New research links serotonin levels in the brain to PTSD

The chemical serotonin, a neurotransmitter in the brain that plays a role in the emotions and behavior, is gradually being linked to anxiety and stress in general as scientists are uncovering common ways it…

New research links serotonin levels in the brain to PTSD

The chemical serotonin, a neurotransmitter in the brain that plays a role in the emotions and behavior, is gradually being linked to anxiety and stress in general as scientists are uncovering common ways it may be responding to life’s stresses, according to a recent study.

In a study published last month in the journal Psychoneuroendocrinology, researchers at the University of Copenhagen in Denmark found that individuals with PTSD had higher levels of serotonin in their brains than non-PTSD patients. One of the mechanisms for this surprising finding, the researchers said, is the hope that MDMA, a drug commonly known as ecstasy, might be one route by which a very low dose of serotonin could be used as a countermeasure to the disease.

The study was prompted, in part, by the recent release of “Resident Evil: The Final Chapter,” the latest installment in the video game franchise, which includes a scene in which a character (played by Canadian actress Milla Jovovich) who suffers from PTSD takes ecstasy. After spending a few minutes on the drug, she realises that she has invaded the body of an infected woman from the game. Her emotionally charged interaction with the digital counterpart ends with the real one threatening her with a knife. “PTSD is real,” she tells the virtual personality.

To test the suggestion that MDMA might be an effective treatment for PTSD, the researchers administered small doses of the drug to healthy volunteers through “drug suspension” — they were tricked into believing that the drug had been removed from their body before being administered to them. They observed the levels of serotonin in participants’ brains as they went through a series of tests.

Some participants took MDMA orally, while others took just a single injection of it. Those who injected themselves on average had 4.4 milligrams of serotonin per deciliter of blood. Those who took the oral drug had slightly higher levels (4.6 milligrams per deciliter of blood).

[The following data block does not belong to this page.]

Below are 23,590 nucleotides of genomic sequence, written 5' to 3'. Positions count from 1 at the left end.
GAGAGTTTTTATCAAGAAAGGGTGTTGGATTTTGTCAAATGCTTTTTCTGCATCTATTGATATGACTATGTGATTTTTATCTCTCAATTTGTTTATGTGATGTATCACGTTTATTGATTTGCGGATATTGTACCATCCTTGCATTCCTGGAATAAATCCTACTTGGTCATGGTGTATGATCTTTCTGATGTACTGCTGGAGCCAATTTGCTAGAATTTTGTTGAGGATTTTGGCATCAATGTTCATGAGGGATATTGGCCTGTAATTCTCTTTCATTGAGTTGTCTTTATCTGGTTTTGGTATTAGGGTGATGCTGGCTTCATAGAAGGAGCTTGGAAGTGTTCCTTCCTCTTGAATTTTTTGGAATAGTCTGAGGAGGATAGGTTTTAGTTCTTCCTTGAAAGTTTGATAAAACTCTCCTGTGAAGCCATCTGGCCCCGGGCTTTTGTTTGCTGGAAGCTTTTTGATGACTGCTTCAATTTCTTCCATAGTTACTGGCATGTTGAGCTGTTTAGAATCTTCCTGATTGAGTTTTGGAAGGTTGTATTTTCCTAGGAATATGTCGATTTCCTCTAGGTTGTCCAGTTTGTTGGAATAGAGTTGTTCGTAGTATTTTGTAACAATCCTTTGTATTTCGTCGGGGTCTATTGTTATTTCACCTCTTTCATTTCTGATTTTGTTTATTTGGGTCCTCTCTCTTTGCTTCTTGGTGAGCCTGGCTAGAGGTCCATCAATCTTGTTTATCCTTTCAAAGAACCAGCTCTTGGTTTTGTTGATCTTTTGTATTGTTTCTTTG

Overall, of the participants in the study, 71 percent took oral MDMA, 29 percent took the injection, and 17 percent took both injections. This meant that 44 percent, or those who took both the drug and the oral drug, ended up getting higher levels of serotonin in their brains. On average, they had 10 percent more serotonin in their bodies after taking the oral drug, and about 18 percent more of the chemical when they injected themselves.

An analysis of the research further revealed that PTSD patients had significantly higher levels of serotonin when they took the drug orally. On average, they had 7.4 milligrams of serotonin per deciliter of blood when they injected themselves, but in the people who took the oral drug and both injections, the average was 7.7 milligrams per deciliter of blood. “The subjects who took just the oral drug showed only a few increases in their serum concentration, and those who took both the oral and needle injected [sic] drug groups had significantly larger increases in their serum concentration,” the researchers wrote.

The researchers found that the drug decreased sensitivity to stimuli, and increased the amygdala, the brain region that plays a role in fear processing. It also increased activity in the hippocampus, another brain region that plays a role in storing memories. “On the whole, the serotonin animals were shown to be able to delay arousal levels and prolong positive moods under stress,” the researchers wrote.

They conclude: “We find convincing evidence for the potential antidepressant effect of the heroin-like drug (MDMA) on those who suffer from PTSD, both in individuals who did not have PTSD in the first place and in individuals who did suffer from PTSD.”

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